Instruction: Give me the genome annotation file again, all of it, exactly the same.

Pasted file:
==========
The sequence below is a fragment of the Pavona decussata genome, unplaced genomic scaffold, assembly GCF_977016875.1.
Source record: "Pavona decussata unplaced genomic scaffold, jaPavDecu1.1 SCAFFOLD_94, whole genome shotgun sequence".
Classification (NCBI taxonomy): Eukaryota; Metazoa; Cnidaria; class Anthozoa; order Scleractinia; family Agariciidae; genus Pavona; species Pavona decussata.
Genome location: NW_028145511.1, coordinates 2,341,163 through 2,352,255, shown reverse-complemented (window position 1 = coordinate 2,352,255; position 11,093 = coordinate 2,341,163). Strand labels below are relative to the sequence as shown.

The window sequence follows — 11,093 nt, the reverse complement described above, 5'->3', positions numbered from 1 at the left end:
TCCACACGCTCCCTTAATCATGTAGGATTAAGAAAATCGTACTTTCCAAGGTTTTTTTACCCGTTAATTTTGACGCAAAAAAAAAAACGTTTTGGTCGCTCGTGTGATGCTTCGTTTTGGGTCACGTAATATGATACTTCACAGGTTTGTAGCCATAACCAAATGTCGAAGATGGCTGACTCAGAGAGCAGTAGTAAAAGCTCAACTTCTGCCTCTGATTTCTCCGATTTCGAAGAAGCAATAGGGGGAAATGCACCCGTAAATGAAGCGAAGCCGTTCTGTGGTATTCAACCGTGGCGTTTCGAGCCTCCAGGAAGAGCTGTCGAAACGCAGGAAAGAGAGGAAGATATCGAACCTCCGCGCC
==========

The sequence below is a fragment of the Pavona decussata genome, unplaced genomic scaffold, assembly GCF_977016875.1.
Source record: "Pavona decussata unplaced genomic scaffold, jaPavDecu1.1 SCAFFOLD_94, whole genome shotgun sequence".
Classification (NCBI taxonomy): Eukaryota; Metazoa; Cnidaria; class Anthozoa; order Scleractinia; family Agariciidae; genus Pavona; species Pavona decussata.
Genome location: NW_028145511.1, coordinates 2,341,163 through 2,352,255, shown reverse-complemented (window position 1 = coordinate 2,352,255; position 11,093 = coordinate 2,341,163). Strand labels below are relative to the sequence as shown.

The window sequence follows — 11,093 nt, the reverse complement described above, 5'->3', positions numbered from 1 at the left end:
TCCACACGCTCCCTTAATCATGTAGGATTAAGAAAATCGTACTTTCCAAGGTTTTTTTACCCGTTAATTTTGACGCAAAAAAAAAAACGTTTTGGTCGCTCGTGTGATGCTTCGTTTTGGGTCACGTAATATGATACTTCACAGGTTTGTAGCCATAACCAAATGTCGAAGATGGCTGACTCAGAGAGCAGTAGTAAAAGCTCAACTTCTGCCTCTGATTTCTCCGATTTCGAAGAAGCAATAGGGGGAAATGCACCCGTAAATGAAGCGAAGCCGTTCTGTGGTATTCAACCGTGGCGTTTCGAGCCTCCAGGAAGAGCTGTCGAAACGCAGGAAAGAGAGGAAGATATCGAACCTCCGCGCC